Scientific Publications by FDA Staff
Infect Immun 2007 Mar;75(3):1177-85
A novel chimeric Plasmodium vivax Circumsporozoite protein induces biologically functional antibodies that recognize both VK210 and VK247 sporozoites.
Yadava A, Sattabongkot J, Washington MA, Ware LA, Majam V, Zheng H, Kumar S, Ockenhouse CF
A successful vaccine against Plasmodium vivax malaria would significantly improve the health and quality of the lives of more than 1 billion people around the world. A sub-unit vaccine is the only option in the absence of long term culture of P. vivax parasites. The circumsporozoite protein that covers the surface of Plasmodium sporozoites is one of the best studied malarial antigens and the most promising vaccine in clinical trials. We report the development of a novel "immunologically optimal" recombinant vaccine expressed in E. coli that encodes a chimeric CS protein encompassing repeats from the two major alleles, VK210 and VK247. This molecule is widely recognized by sera from patients naturally exposed to P. vivax infection and induces a highly potent immune response in genetically disparate strains of mice. Antibodies from immunized animals recognize both VK210 and VK247 sporozoites. Furthermore, these antibodies appear to be protective in nature since they cause the agglutination of live sporozoites, an in vitro surrogate of sporozoite infectivity. These results strongly suggest that recombinant CS is biologically active and highly immunogenic across MHC-strains and raises the prospect that in humans this vaccine may induce protective immune responses.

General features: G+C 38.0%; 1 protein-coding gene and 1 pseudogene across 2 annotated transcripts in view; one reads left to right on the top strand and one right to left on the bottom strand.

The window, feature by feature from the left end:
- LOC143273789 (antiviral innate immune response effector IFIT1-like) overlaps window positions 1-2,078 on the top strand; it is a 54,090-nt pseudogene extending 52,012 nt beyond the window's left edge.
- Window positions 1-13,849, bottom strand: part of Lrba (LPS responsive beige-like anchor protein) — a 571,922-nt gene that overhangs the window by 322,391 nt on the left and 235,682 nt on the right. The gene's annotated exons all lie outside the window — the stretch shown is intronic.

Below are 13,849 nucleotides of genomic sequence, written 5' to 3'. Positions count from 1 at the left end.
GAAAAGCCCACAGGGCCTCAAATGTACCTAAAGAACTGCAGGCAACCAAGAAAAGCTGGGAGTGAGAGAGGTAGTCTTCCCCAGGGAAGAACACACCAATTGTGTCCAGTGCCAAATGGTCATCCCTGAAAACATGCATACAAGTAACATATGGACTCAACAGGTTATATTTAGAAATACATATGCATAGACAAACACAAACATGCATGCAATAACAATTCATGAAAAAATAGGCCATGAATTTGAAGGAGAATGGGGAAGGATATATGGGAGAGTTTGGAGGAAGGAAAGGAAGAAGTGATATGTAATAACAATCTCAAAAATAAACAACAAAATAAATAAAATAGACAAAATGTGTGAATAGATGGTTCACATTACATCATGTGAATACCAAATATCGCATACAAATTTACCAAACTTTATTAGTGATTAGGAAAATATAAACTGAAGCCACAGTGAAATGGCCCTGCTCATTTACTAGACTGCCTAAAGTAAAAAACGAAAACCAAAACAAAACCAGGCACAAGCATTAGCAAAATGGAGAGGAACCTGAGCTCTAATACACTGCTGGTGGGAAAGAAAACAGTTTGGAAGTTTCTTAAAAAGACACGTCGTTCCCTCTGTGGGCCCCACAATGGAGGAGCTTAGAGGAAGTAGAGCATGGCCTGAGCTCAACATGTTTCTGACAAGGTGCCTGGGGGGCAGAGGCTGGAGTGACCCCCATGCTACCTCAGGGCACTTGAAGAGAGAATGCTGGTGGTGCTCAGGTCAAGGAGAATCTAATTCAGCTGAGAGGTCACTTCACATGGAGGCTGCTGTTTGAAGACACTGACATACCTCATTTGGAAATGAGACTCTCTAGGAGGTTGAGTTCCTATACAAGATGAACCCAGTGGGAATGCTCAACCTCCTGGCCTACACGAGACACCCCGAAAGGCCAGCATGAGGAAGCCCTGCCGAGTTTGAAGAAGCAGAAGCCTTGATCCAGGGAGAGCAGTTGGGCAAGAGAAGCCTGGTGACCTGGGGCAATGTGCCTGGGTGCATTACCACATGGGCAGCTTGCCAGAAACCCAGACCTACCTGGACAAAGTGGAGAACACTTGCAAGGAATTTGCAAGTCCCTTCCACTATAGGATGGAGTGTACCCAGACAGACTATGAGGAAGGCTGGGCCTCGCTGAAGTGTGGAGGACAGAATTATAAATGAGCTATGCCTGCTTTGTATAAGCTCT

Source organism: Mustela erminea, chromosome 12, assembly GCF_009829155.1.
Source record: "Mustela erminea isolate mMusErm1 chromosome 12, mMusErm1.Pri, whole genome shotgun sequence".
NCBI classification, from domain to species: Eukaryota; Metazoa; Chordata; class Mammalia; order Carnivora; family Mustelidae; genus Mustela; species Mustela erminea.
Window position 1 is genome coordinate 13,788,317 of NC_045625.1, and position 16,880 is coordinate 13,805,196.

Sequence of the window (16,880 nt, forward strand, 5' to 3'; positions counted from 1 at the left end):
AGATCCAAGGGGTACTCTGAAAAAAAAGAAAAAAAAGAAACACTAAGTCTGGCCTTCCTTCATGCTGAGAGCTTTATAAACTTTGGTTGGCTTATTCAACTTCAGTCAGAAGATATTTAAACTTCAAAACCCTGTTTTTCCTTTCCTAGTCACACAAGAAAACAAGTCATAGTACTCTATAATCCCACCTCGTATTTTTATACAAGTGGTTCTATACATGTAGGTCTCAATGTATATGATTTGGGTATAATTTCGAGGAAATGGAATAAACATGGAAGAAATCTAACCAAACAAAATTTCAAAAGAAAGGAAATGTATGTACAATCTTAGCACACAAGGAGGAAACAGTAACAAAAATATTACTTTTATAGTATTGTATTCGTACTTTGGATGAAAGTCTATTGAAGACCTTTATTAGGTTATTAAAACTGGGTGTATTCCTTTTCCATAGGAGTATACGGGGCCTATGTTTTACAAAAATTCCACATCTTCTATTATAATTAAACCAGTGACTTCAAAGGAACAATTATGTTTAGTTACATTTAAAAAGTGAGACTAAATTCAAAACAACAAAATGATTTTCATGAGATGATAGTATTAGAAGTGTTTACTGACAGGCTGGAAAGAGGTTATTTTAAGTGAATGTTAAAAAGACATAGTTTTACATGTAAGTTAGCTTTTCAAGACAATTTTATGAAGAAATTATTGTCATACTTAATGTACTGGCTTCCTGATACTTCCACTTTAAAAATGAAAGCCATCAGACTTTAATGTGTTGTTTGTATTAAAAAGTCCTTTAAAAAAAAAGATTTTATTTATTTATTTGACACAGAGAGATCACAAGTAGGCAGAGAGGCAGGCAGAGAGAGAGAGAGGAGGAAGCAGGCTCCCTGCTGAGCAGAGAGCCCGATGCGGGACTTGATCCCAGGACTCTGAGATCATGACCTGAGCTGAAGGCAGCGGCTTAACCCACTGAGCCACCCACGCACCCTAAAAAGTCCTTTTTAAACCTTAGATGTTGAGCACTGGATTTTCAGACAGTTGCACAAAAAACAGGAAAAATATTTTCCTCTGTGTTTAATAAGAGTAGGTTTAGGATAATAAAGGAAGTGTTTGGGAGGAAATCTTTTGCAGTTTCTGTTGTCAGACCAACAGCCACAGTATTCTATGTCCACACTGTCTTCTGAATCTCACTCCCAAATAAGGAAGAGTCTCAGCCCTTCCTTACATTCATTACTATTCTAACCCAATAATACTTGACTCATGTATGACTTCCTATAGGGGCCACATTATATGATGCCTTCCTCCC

|Category: Journal Article|
|PubMed ID: #17158893|
|Includes FDA Authors from Scientific Area(s): Biologics|
|Entry Created: 2011-10-04||Entry Last Modified: 2012-08-29|